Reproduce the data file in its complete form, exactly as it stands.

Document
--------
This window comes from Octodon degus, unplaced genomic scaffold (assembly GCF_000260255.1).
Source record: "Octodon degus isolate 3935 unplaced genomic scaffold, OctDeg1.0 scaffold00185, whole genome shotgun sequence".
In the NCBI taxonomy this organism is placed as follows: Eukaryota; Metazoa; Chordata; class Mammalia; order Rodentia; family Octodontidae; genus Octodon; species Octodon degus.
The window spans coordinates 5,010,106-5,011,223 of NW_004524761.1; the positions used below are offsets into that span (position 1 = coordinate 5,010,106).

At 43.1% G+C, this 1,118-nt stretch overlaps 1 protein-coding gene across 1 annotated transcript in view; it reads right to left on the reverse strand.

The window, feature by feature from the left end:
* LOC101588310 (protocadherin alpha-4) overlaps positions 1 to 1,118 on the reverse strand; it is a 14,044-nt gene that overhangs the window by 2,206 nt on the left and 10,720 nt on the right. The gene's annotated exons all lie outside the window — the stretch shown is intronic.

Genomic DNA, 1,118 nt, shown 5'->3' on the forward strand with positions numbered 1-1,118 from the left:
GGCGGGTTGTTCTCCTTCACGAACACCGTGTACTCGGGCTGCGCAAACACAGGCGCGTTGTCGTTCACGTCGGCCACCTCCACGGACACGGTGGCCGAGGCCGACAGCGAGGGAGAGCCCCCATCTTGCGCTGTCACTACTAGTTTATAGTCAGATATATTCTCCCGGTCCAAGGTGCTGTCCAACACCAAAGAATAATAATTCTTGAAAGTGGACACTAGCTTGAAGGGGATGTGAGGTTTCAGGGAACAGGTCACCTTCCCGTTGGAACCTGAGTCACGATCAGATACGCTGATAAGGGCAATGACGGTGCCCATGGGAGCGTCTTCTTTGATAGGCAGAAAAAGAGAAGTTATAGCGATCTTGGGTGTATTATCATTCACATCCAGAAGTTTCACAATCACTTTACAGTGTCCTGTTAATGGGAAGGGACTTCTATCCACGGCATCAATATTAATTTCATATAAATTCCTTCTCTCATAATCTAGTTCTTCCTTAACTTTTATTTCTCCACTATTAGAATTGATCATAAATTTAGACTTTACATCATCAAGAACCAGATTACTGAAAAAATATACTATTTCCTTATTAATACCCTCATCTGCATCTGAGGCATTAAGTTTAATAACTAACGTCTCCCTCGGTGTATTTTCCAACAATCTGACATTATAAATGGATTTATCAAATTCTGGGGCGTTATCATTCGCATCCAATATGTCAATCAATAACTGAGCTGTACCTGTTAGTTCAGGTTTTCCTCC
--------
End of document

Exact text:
This window comes from Octodon degus, unplaced genomic scaffold (assembly GCF_000260255.1).
Source record: "Octodon degus isolate 3935 unplaced genomic scaffold, OctDeg1.0 scaffold00185, whole genome shotgun sequence".
In the NCBI taxonomy this organism is placed as follows: Eukaryota; Metazoa; Chordata; class Mammalia; order Rodentia; family Octodontidae; genus Octodon; species Octodon degus.
The window spans coordinates 5,010,106-5,011,223 of NW_004524761.1; the positions used below are offsets into that span (position 1 = coordinate 5,010,106).

At 43.1% G+C, this 1,118-nt stretch overlaps 1 protein-coding gene across 1 annotated transcript in view; it reads right to left on the reverse strand.

The window, feature by feature from the left end:
* LOC101588310 (protocadherin alpha-4) overlaps positions 1 to 1,118 on the reverse strand; it is a 14,044-nt gene that overhangs the window by 2,206 nt on the left and 10,720 nt on the right. The gene's annotated exons all lie outside the window — the stretch shown is intronic.

Genomic DNA, 1,118 nt, shown 5'->3' on the forward strand with positions numbered 1-1,118 from the left:
GGCGGGTTGTTCTCCTTCACGAACACCGTGTACTCGGGCTGCGCAAACACAGGCGCGTTGTCGTTCACGTCGGCCACCTCCACGGACACGGTGGCCGAGGCCGACAGCGAGGGAGAGCCCCCATCTTGCGCTGTCACTACTAGTTTATAGTCAGATATATTCTCCCGGTCCAAGGTGCTGTCCAACACCAAAGAATAATAATTCTTGAAAGTGGACACTAGCTTGAAGGGGATGTGAGGTTTCAGGGAACAGGTCACCTTCCCGTTGGAACCTGAGTCACGATCAGATACGCTGATAAGGGCAATGACGGTGCCCATGGGAGCGTCTTCTTTGATAGGCAGAAAAAGAGAAGTTATAGCGATCTTGGGTGTATTATCATTCACATCCAGAAGTTTCACAATCACTTTACAGTGTCCTGTTAATGGGAAGGGACTTCTATCCACGGCATCAATATTAATTTCATATAAATTCCTTCTCTCATAATCTAGTTCTTCCTTAACTTTTATTTCTCCACTATTAGAATTGATCATAAATTTAGACTTTACATCATCAAGAACCAGATTACTGAAAAAATATACTATTTCCTTATTAATACCCTCATCTGCATCTGAGGCATTAAGTTTAATAACTAACGTCTCCCTCGGTGTATTTTCCAACAATCTGACATTATAAATGGATTTATCAAATTCTGGGGCGTTATCATTCGCATCCAATATGTCAATCAATAACTGAGCTGTACCTGTTAGTTCAGGTTTTCCTCC